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Beauden Barrett at No. 10 can make the All Blacks feared again

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Roar Rookie
28th November, 2020
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Beauden Barrett was recently described as an “afterthought”, the World Rugby player of the year in 2016 and 2017 having now now been surpassed by Richie Mo’unga at No. 10 and arguably his brother Jordie at No. 15.

But that’s just not true. Barrett is a generational talent who transcends positions. He made his name at No. 10 and should be returned to the position.

Barrett changed the game as a No. 10. He inherited the jersey from arguably the greatest conventional flyhalf in the history of the game, Daniel Carter. But Barrett has been and continues to be a completely different player. He offers a far greater running threat in broken play than any other international flyhalf.

Beauden Barrett in action for the All Blacks against New Zealand

Beauden Barrett (Photo by Lynne Cameron/Getty Images)

It’s hard to argue that Jonny Sexton, Handre Pollard, George Ford, Owen Farrell, Finn Russell or Dan Biggar offer incision through the line as Barrett does. Richie Mo’unga gets close for the Crusaders on occasion but has yet to consistently show it for the All Blacks.

Barrett is not perfect. His goal kicking can be inconsistent, which becomes a bigger problem when games are tight and a reliable kicker is needed. But beyond this it’s hard to pinpoint a weakness in his game as a Test-quality flyhalf.

The threat his running game poses grants him a split second extra to deliver raking passes to his outside backs. He consistently delivers excellent cross-field kicks to capitalise on narrow defensive formations. And he scores a lot of tries – look at how he destroyed Australia at Eden Park in 2018 with a four-try masterclass, perhaps his finest performance in a black jersey.

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Mo’unga is the elephant in the room. He has clearly been the form No. 10 in Super Rugby for the Crusaders over the last three years. He’s taken the breath away with some of his Super Rugby performances. He’s capable of genius, like his pinpoint cross-field kick for Will Jordan’s winning try in the 2020 North versus South game. In any other era he would be the first-choice flyhalf for the All Blacks for the next four years.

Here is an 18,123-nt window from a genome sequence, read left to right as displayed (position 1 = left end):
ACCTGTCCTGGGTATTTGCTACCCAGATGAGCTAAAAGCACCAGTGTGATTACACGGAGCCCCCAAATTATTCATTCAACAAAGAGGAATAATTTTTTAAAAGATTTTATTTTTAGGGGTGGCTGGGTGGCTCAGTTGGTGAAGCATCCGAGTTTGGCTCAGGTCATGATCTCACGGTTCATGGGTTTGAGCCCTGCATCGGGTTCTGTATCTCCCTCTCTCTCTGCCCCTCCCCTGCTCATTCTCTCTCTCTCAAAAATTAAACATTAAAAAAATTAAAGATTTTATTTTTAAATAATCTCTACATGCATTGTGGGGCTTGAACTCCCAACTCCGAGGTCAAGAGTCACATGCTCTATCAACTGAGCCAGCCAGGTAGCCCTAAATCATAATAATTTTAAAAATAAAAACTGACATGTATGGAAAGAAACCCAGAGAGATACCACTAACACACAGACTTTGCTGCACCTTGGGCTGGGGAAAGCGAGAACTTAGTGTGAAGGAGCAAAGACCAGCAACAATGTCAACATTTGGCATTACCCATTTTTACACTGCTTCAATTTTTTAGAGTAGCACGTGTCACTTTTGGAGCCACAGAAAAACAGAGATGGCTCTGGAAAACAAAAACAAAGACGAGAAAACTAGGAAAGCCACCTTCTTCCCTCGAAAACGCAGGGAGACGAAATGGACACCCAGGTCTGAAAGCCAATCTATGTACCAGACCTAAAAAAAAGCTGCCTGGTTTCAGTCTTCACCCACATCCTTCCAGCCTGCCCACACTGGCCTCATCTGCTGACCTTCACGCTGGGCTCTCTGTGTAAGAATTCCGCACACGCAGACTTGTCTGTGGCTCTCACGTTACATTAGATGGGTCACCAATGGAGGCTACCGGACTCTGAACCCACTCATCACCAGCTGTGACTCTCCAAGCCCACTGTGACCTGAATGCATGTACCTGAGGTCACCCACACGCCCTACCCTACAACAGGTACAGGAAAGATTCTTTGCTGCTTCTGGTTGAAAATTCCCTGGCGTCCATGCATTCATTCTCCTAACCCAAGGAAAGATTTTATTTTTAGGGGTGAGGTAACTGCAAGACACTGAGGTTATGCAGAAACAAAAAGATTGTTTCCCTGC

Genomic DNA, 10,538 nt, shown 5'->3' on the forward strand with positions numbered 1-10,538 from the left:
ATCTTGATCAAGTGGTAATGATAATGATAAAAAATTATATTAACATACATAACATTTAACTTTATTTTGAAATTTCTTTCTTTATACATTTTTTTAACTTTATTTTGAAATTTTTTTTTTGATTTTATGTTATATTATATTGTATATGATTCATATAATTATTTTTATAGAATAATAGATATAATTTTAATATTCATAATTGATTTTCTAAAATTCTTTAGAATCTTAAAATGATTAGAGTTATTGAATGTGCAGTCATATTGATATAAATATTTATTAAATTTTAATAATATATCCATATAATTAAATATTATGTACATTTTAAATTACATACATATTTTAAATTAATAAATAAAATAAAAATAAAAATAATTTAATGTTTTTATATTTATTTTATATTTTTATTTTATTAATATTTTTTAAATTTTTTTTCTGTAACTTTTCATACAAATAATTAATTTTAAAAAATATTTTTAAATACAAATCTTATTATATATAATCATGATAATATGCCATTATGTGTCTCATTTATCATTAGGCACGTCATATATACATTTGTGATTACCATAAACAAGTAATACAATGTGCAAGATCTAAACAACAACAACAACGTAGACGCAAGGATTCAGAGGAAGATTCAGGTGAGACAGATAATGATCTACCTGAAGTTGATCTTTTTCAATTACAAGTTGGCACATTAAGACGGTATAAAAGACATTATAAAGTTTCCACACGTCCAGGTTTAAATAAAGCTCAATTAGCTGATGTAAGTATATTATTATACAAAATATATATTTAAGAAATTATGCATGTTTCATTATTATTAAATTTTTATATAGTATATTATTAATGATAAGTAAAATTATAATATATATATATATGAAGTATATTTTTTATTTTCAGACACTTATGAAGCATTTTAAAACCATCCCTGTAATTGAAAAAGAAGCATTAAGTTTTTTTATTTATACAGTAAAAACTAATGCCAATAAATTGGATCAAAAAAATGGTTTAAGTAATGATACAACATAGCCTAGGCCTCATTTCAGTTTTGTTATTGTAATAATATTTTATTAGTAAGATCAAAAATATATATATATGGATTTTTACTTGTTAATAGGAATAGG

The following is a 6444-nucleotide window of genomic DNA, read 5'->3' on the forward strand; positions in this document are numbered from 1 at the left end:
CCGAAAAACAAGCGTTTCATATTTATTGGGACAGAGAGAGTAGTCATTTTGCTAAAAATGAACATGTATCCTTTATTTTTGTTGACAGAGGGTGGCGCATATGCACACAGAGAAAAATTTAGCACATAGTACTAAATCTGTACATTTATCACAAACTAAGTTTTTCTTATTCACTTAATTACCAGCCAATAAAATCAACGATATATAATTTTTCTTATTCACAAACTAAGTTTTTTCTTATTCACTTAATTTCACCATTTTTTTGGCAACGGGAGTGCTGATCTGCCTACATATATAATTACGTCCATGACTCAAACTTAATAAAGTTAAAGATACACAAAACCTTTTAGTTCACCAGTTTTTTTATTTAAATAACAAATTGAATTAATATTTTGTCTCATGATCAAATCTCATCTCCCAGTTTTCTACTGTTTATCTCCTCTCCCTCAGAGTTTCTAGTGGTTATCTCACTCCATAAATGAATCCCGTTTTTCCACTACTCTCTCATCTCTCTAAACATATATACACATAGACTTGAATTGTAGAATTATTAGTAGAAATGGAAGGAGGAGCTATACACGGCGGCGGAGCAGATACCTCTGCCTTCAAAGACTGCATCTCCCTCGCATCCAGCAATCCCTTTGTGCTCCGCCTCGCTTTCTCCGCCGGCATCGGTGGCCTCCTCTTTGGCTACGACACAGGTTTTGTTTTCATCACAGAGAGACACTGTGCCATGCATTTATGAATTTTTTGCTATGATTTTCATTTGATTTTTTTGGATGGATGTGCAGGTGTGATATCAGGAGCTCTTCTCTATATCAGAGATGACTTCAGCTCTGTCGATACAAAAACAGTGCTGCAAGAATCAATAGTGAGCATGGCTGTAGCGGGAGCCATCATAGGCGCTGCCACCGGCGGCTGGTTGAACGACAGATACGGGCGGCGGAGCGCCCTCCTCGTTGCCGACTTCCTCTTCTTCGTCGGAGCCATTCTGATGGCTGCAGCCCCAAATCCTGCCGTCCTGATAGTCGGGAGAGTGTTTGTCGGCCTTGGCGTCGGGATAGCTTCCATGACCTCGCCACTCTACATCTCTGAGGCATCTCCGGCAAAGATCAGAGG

However, it’s been two years with Mo’unga at No. 10 and, if we’re honest, he has underwhelmed in all but a couple of games against the Wallabies. He remains a world-class flyhalf, better than all but perhaps Pollard. But Barrett is the world’s best player with an X factor no other back in the world has.


Contrary to popular opinion, he is New Zealand’s best option at No. 15 if they want to play a dual playmaker system. His vision and ability to scythe through the smallest gap was evident even in the All Blacks 47-26 defeat in Perth last year when his try very much kept the Kiwis in the game.

But the last two years have been deeply disappointing from an All Blacks perspective. Losing both the Rugby Championship and World Cup in 2019 and suffering an unprecedented loss to Argentina in 2020 have diminished the aura of this team. Put simply, anyone now believes, and with some justification, that speed off the line, discipline and ferocity at the breakdown can defeat New Zealand.

Many things need to change if New Zealand are to recover their fear factor. But the easiest one is to restore Beauden Barrett to the No. 10 jersey permanently, giving him the keys to the kingdom and building everything they do around him. Otherwise, they risk an underwhelming 2023 World Cup, not to mention wasting the most effective attacking weapon they’ve had in the last decade.